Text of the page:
Got a freshly dead stoat in your trap? Want to feed your family a tasty meal. No – we’re not offering up stoat recipes here. But the black tip of a stoat’s tail makes a great fishing lure for catching trout and if you’re keen to give a stoat tail fly a go, Taupo’s ‘Didymo Dave’ Cade is just the man to tie it for you.
Trout love the colour and they love the smell of the furry black fishing flies – and they really do stink according to Dave, who has been making them for about 10 years.
“If you put them in a fly box and later open it – whoah!” he says. “The stoat tail flies are well known in Taupo for catching big brown trout at night,” Dave explains. “They’re a streamer fly that you cast out and retrieve back towards you and down on the riverbed they look like a cockabully – a nice big feed – to the trout.”
“In the beginning, I got a couple of tails, fiddled around and came up with a pattern,” says Dave. “Then I started to market them as ‘Didymo Dave’s stoat tail flies to catch trout’. It’s a battle to get enough tails though – especially in summer. You have about 36-48 hours to get to the tail before it gets manky and the hair falls out.”
Another challenge for Dave is to find people who are prepared to cut the tails off dead stoats and send them to him.
“Depending on the size of the tail, I tie them up on a No. 2, 4 or 6 hook. They’re tied on different bodies and I sell them for $5 each and donate the proceeds back to the trapping projects to buy more eggs or other baits for their stoat traps,” Dave explains. “I donate the hook, material and my time.”
Over the last 10 years, Dave reckons he’s raised well over $2000 for stoat-trapping projects.
“It also helps raise awareness of what’s out there,” he says. “A lot of New Zealanders can’t tell the difference between the three mustelids.”
(The black tip of their tails if what distinguishes stoats from the larger ferrets and smaller weasels.)
‘Didymo Dave’ got his title for his enthusiastic championing of New Zealand’s waterways, promoting the ‘Check, Clean, Dry’ campaign to fight the spread of didymo freshwater algae (also known as ‘rock snot’).
“I’m known for pushing boundaries,” he admits. “I was one of about 4 people in New Zealand who really believed we could stop didymo getting to the North Island. I got christened at a meeting when I wasn’t there and ‘Didymo Dave’ stuck like glue. Then I realised it had a power for marketing – so I milked it.”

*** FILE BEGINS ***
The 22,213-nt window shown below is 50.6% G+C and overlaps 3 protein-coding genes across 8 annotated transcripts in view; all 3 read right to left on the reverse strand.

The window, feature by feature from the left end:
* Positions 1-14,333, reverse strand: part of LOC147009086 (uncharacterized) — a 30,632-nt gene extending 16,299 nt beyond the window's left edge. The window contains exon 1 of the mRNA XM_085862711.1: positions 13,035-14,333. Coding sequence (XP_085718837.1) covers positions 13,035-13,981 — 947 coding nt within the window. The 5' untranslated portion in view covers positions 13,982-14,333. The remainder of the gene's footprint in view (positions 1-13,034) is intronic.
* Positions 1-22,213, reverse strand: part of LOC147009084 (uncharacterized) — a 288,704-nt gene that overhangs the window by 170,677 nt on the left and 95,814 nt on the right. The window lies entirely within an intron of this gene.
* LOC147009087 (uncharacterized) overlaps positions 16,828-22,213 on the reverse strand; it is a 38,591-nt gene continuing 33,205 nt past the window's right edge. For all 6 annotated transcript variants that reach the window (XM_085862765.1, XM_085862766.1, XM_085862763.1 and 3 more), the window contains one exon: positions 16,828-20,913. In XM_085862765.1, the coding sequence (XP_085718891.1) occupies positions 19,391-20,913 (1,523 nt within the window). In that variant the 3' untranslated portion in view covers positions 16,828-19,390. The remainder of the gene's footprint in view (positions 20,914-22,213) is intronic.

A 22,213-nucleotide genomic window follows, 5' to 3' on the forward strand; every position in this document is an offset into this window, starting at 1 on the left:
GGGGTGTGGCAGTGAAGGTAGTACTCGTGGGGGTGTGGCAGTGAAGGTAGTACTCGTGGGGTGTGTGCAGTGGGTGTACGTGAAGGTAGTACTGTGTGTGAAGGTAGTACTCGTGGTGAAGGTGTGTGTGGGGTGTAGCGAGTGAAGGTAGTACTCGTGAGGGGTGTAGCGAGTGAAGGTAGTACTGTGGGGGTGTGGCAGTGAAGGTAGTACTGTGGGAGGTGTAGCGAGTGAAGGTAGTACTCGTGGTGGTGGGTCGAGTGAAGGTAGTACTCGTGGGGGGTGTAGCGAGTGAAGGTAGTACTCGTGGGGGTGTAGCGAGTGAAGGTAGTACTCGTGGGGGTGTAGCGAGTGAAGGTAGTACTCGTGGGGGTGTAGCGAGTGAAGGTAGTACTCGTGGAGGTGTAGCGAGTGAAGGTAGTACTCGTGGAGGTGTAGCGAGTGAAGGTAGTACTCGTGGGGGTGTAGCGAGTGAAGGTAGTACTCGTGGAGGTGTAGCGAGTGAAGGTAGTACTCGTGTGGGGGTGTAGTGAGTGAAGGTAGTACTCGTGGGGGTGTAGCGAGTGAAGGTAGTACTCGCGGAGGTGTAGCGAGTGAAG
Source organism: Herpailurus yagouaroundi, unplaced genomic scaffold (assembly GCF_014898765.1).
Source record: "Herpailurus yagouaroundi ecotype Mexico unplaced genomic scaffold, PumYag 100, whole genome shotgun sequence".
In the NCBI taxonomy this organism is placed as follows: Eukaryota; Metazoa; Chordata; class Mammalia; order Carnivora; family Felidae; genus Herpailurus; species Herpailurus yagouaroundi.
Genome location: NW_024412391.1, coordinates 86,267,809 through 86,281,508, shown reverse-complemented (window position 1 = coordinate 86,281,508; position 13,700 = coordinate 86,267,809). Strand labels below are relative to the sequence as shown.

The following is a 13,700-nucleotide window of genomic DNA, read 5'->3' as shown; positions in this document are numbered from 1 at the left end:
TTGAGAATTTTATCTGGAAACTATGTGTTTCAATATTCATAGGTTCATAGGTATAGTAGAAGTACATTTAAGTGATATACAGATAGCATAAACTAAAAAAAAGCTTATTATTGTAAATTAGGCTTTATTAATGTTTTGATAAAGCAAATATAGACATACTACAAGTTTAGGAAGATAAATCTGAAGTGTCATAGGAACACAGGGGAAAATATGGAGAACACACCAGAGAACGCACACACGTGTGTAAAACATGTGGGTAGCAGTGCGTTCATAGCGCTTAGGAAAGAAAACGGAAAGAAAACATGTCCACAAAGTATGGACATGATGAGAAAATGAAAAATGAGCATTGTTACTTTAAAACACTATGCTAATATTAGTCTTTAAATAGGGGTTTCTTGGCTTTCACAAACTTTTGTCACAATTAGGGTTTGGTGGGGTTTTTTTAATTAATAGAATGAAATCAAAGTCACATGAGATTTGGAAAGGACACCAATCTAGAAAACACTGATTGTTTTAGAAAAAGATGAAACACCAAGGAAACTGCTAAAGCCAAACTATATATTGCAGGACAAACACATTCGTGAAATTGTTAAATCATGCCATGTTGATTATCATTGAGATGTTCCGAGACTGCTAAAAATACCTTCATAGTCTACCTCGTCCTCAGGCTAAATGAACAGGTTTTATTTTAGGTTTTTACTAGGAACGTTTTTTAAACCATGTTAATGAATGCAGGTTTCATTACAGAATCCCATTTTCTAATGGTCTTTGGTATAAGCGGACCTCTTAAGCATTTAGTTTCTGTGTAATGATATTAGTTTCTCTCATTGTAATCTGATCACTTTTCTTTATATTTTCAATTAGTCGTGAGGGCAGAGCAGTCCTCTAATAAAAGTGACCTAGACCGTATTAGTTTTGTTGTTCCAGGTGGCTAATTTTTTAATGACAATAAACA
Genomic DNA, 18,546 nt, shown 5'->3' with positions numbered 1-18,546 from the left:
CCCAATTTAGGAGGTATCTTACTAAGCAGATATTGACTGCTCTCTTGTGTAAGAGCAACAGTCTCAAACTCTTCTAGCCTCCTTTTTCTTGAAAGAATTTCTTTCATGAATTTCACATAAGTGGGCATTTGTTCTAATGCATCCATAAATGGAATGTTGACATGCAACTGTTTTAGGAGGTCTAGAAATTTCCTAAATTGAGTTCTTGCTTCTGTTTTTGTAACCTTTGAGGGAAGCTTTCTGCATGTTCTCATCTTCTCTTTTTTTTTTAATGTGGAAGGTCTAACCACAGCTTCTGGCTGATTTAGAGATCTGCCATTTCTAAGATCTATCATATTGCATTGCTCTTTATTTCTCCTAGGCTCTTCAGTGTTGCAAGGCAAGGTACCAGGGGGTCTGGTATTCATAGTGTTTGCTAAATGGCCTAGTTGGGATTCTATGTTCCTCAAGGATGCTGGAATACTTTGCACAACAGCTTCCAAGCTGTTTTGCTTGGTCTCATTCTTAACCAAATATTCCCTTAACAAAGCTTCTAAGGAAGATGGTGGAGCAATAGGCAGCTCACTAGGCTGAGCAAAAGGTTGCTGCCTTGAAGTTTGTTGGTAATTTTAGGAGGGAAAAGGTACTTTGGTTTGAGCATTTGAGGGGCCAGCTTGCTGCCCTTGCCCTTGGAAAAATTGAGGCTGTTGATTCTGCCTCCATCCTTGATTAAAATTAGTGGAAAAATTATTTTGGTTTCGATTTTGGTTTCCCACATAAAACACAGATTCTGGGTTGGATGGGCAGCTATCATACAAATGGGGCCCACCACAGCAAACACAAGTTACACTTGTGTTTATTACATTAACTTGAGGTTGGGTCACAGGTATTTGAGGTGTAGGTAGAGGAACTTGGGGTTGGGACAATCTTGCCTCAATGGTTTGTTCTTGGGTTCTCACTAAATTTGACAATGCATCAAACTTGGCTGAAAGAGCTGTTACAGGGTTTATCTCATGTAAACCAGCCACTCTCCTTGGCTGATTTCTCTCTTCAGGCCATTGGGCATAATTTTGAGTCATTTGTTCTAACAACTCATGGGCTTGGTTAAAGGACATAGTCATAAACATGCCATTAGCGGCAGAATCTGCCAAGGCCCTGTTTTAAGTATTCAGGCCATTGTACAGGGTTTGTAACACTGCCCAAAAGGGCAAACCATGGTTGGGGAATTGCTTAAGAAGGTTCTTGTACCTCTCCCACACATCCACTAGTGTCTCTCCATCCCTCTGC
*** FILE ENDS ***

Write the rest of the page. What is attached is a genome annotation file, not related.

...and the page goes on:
His passion for defeating didymo earned Dave his nickname, but he’s also a strong advocate and big supporter of land-based conservation efforts.
“About 2005 I was fishing on the Hinemaiaia Stream near Taupo in the dark. When it got light, I went to get lunch and half of it was gone,” he says. “I blamed my sons, but a couple of days later it happened again.”
This time Dave had checked his lunch was intact before leaving home – his sons were off the hook.
“The sandwiches were gnawed!” Dave says. “I was 45 at the time and that was when I found out there were vermin in New Zealand! So I set a trap by the stream and kept getting rats. Now I’ve got 170 traps up the Hinemaiaia Stream and a couple of ladies help me check them.”
“I’ve been fishing the river since 1974 and in all that time I’ve only seen 1 live rat – but I’ve trapped 1500 of them! It’s the nocturnal effect – you just don’t know what’s there!” he says.
In November last year Dave received the Minister’s Biosecurity Award which recognises an individual, group or organisation that has at least 10 years of continuous outstanding contribution to biosecurity in New Zealand.
“David is a very worthy winner of this award – he has led from the grass roots,” said Biosecurity Minister, Damien O’Connor. “He’s widely known for being a passionate and long-standing champion and volunteer for freshwater biosecurity, pest control and conservation. David truly illustrates the impact a passionate person can have in making a difference for biosecurity in New Zealand.”
And he makes great trout fishing flies too…
If any trappers want to help Dave out with stoat tails, Dave says the most important thing is that they are wrapped in paper or frozen from the start. “Wrapped in plastic they sweat and the fur falls out,” he says.
You can contact Dave Cade (aka ‘Didymo Dave’) on 027 240 9603 or check out his Facebook page.